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Investigators are at the scene of a Hoover Dam helicopter crash that killed everyone on board.
Four passengers and the pilot were killed when the helicopter crashed into a mountainside just after sunset Wednesday, KSNV-TV reports.
Authorities have not released the victims' identities. But a relative identified the deceased pilot as Landon Nield, an employee of Sundance Helicopters. Sundance offers helicopter tours of Las Vegas, Hoover Dam, and the Grand Canyon.
The luxury sightseeing copter had just circled Hoover Dam and was returning to Las Vegas, about 12 miles away. Weather conditions were clear and were probably not a factor in the crash, The Huffington Post reports.
The aircraft in Wednesday's Hoover Dam helicopter crash was built in 1989, according to the FAA. Investigators will likely look into the chopper's maintenance history, as well as the pilot's records.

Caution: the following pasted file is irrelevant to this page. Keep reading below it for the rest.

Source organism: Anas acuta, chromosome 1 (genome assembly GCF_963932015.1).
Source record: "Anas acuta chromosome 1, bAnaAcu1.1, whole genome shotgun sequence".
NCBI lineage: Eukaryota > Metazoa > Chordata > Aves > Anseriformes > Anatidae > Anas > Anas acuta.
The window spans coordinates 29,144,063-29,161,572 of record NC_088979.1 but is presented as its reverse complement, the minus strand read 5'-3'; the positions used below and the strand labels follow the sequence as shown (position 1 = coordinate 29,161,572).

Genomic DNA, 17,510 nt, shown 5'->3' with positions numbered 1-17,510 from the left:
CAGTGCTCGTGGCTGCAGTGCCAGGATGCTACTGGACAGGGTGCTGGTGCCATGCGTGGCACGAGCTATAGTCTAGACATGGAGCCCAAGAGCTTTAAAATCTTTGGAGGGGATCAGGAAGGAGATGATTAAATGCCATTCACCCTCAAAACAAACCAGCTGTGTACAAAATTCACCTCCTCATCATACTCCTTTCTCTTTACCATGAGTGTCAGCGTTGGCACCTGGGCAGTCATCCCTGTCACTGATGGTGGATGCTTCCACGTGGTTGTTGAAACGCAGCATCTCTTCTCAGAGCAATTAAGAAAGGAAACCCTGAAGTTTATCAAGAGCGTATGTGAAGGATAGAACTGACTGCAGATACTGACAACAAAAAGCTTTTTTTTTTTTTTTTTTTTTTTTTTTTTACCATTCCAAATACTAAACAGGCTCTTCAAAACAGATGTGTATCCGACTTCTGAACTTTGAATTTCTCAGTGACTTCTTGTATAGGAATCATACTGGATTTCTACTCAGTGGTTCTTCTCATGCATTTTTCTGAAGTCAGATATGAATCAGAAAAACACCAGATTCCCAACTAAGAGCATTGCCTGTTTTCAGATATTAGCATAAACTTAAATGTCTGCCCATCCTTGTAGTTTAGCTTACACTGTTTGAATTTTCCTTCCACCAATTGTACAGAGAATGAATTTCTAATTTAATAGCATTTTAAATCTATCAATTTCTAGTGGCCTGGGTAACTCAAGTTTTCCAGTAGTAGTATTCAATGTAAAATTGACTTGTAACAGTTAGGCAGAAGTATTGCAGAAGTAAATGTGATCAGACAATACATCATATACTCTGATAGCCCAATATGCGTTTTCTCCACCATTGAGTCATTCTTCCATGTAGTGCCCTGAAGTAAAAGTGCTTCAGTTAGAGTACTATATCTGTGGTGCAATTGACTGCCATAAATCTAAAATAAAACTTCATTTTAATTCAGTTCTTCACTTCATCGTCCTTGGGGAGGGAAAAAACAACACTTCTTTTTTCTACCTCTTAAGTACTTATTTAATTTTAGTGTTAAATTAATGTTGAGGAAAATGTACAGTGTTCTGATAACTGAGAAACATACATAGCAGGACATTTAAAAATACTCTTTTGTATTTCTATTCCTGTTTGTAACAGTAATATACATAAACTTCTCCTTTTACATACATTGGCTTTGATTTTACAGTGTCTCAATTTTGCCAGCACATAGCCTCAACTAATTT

Relatives of the crash victims will probably use those records as evidence for a possible civil lawsuit against Sundance. That's what happened after the company's last fatal crash in 2003.
In the 2003 crash, a pilot and six passengers were killed when a Sundance helicopter went down near the Grand Canyon. Federal investigators blamed the pilot for unsafe flying, noting he had a habit of performing risky maneuvers very close to canyon walls.
Customers had complained to Sundance about the pilot's "thrill rides," but the company took no action. One victim successfully sued Sundance for negligence, The Las Vegas Review-Journal reported in 2006. A jury awarded her survivors $3.2 million.
Investigators with the National Transportation Safety Board arrived at the remote scene of Wednesday's Hoover Dam copter crash this morning. An on-site investigation will take at least three days, the Associated Press reports.
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